"Winds Of Gayanamede" is up next, jacking up the highly emotional intensity of this compelling album. There's a real downtempo feel to the first part of the album and it will no doubt draw you in to their secret arcane world, especially track 5, the killer title track "Quest Under Capricorn." Yes it's 'Enter The Dragon Time' with this moody modal piece of mellifluous and majesterial magic! This is jazz music all filtered through a free jazz approach that is quite stunning - a landmark session. One of those recordings seeping through with so much power and an emotional, deep connection is felt emphatically too. This outfit ascend right here, right now on a higher plane of existence. The combustible influences that shape this album are still relevant today and SA do it with such class and panache.
John Shaft (shut your mouth!!) could’ve shown his very cool swagger to the intro record “Brooklyn” which exudes funk, and I do mean the good kind. “Brooklyn” starts like the beginning of an action movie, and its overlapping horns and harmonies blend tightly with the band. The middle section features a blistering baritone sax solo. Just before track 3, there’s a riveting prelude with wind blowing sound effects, an echo pedal electric piano, and horns playing softly with classic Gil Evans style jazz harmony.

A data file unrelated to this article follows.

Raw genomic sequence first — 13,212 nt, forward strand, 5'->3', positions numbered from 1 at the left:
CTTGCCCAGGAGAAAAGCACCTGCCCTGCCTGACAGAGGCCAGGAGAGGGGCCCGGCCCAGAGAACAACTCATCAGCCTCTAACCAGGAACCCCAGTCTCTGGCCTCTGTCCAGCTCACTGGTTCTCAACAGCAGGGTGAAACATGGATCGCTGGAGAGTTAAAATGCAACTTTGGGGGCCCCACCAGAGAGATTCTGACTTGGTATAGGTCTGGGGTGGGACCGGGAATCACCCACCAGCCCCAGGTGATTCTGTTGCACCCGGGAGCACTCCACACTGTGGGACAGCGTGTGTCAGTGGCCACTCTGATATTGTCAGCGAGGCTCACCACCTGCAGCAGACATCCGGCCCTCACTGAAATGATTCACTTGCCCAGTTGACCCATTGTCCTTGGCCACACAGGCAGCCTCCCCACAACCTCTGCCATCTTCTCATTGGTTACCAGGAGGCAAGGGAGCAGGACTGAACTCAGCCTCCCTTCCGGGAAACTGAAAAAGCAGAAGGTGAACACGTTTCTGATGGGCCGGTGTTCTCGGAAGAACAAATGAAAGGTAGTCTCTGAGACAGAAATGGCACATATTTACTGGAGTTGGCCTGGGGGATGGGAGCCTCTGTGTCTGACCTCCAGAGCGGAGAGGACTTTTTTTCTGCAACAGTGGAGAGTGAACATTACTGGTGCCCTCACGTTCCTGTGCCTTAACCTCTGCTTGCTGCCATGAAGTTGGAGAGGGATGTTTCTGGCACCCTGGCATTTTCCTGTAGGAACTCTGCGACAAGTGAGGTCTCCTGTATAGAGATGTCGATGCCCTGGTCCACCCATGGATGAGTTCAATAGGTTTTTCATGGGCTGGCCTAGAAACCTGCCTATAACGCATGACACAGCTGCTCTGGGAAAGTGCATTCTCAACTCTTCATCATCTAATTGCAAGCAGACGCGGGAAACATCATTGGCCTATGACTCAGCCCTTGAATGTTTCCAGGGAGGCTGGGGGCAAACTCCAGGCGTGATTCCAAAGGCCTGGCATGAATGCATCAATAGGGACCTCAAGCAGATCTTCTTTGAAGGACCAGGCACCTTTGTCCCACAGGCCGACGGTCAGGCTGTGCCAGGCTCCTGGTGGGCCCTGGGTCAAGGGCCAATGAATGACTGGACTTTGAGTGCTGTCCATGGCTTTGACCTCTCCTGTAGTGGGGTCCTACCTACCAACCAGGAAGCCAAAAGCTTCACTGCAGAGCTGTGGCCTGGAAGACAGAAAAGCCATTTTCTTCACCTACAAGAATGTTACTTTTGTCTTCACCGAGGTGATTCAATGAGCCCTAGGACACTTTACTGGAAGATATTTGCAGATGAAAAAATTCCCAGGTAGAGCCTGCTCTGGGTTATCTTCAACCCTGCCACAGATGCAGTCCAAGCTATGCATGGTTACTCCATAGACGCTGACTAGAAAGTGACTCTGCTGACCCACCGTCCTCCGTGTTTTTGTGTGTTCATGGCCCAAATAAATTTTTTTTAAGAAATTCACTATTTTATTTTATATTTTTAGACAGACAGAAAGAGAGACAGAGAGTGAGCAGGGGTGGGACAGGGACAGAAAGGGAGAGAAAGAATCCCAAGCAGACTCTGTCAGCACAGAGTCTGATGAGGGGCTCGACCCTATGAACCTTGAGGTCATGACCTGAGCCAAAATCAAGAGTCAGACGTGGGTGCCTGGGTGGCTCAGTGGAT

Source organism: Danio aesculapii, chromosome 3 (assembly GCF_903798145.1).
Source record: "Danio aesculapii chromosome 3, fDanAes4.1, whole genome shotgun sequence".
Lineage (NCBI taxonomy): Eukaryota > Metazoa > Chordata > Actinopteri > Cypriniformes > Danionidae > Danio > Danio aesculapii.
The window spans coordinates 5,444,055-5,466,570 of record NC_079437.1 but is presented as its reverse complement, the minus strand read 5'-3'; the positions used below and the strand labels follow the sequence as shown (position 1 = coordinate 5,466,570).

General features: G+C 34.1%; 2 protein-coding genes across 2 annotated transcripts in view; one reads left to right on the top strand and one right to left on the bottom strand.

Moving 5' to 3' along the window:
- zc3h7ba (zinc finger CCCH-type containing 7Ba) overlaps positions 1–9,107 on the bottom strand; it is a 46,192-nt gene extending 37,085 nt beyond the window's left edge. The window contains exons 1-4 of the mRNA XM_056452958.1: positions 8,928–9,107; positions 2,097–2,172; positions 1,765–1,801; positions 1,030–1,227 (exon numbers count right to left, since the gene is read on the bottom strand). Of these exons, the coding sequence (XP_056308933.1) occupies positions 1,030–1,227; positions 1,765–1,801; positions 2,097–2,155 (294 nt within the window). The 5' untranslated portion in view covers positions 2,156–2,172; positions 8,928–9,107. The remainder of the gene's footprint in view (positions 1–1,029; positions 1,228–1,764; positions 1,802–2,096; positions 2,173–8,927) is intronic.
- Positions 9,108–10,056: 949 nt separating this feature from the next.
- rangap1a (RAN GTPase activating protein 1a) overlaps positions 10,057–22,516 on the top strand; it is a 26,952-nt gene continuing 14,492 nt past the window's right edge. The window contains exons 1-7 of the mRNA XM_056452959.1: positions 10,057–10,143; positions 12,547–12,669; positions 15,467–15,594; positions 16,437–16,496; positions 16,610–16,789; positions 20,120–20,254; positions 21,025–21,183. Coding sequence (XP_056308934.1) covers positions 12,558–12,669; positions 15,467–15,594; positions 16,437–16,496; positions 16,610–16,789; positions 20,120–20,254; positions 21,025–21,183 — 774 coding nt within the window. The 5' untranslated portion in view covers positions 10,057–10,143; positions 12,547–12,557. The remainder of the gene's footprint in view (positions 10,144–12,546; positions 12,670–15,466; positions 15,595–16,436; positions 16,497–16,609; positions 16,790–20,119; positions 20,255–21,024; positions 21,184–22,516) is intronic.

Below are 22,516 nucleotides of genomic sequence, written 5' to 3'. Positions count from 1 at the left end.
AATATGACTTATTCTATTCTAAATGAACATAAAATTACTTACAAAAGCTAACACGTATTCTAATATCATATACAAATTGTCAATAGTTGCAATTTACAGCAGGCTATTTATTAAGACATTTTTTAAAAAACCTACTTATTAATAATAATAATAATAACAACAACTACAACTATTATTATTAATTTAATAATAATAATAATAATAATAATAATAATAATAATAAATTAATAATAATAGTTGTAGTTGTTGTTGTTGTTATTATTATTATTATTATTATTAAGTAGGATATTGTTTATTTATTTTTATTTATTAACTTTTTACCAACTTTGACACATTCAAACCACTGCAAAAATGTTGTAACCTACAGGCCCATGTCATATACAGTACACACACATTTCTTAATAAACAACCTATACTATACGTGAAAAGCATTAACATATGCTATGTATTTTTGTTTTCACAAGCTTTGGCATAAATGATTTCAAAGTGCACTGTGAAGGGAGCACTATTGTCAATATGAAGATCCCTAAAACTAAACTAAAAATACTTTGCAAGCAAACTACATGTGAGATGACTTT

The track “Los Angeles” is a serious piece of music, beginning with flute and electric keys to set up the horn section and band. Kevin Van Der Zwaag pushes a strong funk beat on the drums, while the soprano sax attacks the solo with lines reminiscent of 70’s horn man Bennie Maupin of the Headhunters. The arrangement builds in intensity as the horns break into an all-out brawl of notes, and then break back down to the reflective tones of the solo electric fender Rhodes piano. The title track, “Quest Under Capricorn” really shows the band’s range with nice unison flutes and low brass answering back.
The Shaolin Afronauts are more than just a band with a cool name. They are exceptional players with a dynamic style who are creating great music that is just too hard to find, unless you go to a vintage record store. They blend well, the cuts are never sloppy, and the mix sounds great on my stereo and even better with headphones. Jazz aficionados and music lovers of all genres who are seeking soul with an order of something special on the side will find “Quest Under Capricorn” to be the crème de la crème. Don’t walk, run and pick up your copy today. You’ll thank me later.
Originally conceived as a side project for members of Adelaide soul outfit the Transatlantics, as an outlet to sate a developing appetite for various African and jazz styles, Shaolin Afronauts have rapidly developed into one of the country's most sophisticated young big bands.
If their debut album of first takes, Flight of the Ancients, constituted a promising if somewhat raw entree to their recording career, Quest Under Capricorn sees them sink their collective teeth into something altogether more substantial and satisfying.